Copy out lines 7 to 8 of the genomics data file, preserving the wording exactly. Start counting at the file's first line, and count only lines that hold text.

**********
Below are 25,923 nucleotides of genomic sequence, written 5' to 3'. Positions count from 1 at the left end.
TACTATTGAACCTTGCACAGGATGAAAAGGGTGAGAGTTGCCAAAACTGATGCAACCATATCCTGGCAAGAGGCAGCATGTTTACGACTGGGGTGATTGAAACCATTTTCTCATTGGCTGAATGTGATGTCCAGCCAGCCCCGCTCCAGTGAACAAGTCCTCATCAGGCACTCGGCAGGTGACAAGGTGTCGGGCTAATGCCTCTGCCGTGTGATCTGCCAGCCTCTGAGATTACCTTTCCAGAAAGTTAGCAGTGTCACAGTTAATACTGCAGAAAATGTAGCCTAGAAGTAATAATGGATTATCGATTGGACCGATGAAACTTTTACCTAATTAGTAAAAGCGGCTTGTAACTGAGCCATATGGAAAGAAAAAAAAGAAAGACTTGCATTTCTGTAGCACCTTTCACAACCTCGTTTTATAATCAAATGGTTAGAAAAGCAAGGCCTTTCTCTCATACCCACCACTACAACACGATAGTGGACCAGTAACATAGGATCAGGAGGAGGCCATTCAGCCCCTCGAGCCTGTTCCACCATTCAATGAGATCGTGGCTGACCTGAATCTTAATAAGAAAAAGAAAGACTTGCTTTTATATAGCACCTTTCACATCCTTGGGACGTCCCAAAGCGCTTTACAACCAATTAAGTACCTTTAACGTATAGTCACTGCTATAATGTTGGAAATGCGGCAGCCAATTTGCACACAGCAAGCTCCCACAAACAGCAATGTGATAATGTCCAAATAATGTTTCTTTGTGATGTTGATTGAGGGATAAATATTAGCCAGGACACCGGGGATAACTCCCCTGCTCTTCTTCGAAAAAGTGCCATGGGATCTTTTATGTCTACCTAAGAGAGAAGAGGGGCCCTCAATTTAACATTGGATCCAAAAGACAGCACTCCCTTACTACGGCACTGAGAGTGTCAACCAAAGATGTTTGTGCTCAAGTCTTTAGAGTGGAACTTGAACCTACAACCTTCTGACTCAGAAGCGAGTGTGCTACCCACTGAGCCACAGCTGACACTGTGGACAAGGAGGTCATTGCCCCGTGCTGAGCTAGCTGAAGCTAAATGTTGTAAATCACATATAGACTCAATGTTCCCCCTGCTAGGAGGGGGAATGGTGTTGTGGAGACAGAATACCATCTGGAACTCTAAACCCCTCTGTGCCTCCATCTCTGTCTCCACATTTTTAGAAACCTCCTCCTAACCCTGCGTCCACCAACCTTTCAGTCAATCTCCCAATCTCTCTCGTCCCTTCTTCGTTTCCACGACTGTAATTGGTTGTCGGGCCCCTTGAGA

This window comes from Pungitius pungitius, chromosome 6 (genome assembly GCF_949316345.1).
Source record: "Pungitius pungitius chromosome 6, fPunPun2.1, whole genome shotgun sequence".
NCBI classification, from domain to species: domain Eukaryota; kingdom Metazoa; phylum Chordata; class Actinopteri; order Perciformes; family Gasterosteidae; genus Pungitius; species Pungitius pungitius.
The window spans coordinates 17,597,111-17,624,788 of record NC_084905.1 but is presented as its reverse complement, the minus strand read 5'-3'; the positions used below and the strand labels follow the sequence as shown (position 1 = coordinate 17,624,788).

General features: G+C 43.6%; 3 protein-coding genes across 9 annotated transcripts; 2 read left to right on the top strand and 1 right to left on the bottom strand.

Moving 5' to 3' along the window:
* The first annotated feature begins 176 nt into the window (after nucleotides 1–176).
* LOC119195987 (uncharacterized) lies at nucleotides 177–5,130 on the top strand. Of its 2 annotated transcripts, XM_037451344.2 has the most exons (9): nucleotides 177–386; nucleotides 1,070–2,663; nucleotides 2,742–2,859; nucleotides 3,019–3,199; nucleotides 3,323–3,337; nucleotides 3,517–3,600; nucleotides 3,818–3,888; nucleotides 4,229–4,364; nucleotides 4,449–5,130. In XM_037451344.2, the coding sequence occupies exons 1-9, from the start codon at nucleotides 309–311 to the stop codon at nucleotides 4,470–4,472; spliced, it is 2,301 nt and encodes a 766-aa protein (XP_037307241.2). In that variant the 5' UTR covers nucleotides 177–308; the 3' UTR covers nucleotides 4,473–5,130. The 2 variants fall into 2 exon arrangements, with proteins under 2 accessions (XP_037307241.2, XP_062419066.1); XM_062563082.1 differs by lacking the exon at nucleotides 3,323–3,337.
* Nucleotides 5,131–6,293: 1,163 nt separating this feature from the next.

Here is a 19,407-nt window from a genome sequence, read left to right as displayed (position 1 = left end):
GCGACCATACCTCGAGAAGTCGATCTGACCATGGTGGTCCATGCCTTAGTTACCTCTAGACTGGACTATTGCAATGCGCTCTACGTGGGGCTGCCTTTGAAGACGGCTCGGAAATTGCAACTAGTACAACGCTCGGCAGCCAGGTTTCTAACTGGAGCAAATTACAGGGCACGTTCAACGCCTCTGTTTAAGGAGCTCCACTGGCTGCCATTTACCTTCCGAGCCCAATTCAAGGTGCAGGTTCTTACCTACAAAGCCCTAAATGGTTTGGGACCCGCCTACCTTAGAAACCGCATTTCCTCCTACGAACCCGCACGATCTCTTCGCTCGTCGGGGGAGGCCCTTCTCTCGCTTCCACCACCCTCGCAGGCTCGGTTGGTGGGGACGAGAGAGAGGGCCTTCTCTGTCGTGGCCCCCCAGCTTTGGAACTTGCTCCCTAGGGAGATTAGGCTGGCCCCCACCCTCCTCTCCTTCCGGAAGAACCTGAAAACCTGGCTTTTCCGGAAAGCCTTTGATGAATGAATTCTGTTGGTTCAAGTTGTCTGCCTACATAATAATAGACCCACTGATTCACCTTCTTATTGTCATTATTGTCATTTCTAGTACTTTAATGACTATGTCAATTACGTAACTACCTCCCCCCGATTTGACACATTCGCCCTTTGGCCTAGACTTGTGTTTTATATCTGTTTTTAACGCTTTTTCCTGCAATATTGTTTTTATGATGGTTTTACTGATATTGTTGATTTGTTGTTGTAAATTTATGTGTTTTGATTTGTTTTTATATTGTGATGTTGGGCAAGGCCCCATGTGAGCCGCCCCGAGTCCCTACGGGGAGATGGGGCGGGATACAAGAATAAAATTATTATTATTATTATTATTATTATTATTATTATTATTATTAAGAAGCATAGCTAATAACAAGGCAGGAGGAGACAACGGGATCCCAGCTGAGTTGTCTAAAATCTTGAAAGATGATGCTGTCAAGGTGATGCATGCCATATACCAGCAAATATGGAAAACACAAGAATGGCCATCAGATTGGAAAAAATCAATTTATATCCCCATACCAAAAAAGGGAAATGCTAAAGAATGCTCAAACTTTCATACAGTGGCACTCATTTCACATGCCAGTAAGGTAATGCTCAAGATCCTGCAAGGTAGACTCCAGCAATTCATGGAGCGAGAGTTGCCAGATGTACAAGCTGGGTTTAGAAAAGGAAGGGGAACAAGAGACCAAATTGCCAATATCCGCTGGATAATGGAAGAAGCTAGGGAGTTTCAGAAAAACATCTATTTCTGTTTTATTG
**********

General features: G+C 43.6%; 3 protein-coding genes across 9 annotated transcripts; 2 read left to right on the top strand and 1 right to left on the bottom strand.

Moving 5' to 3' along the window: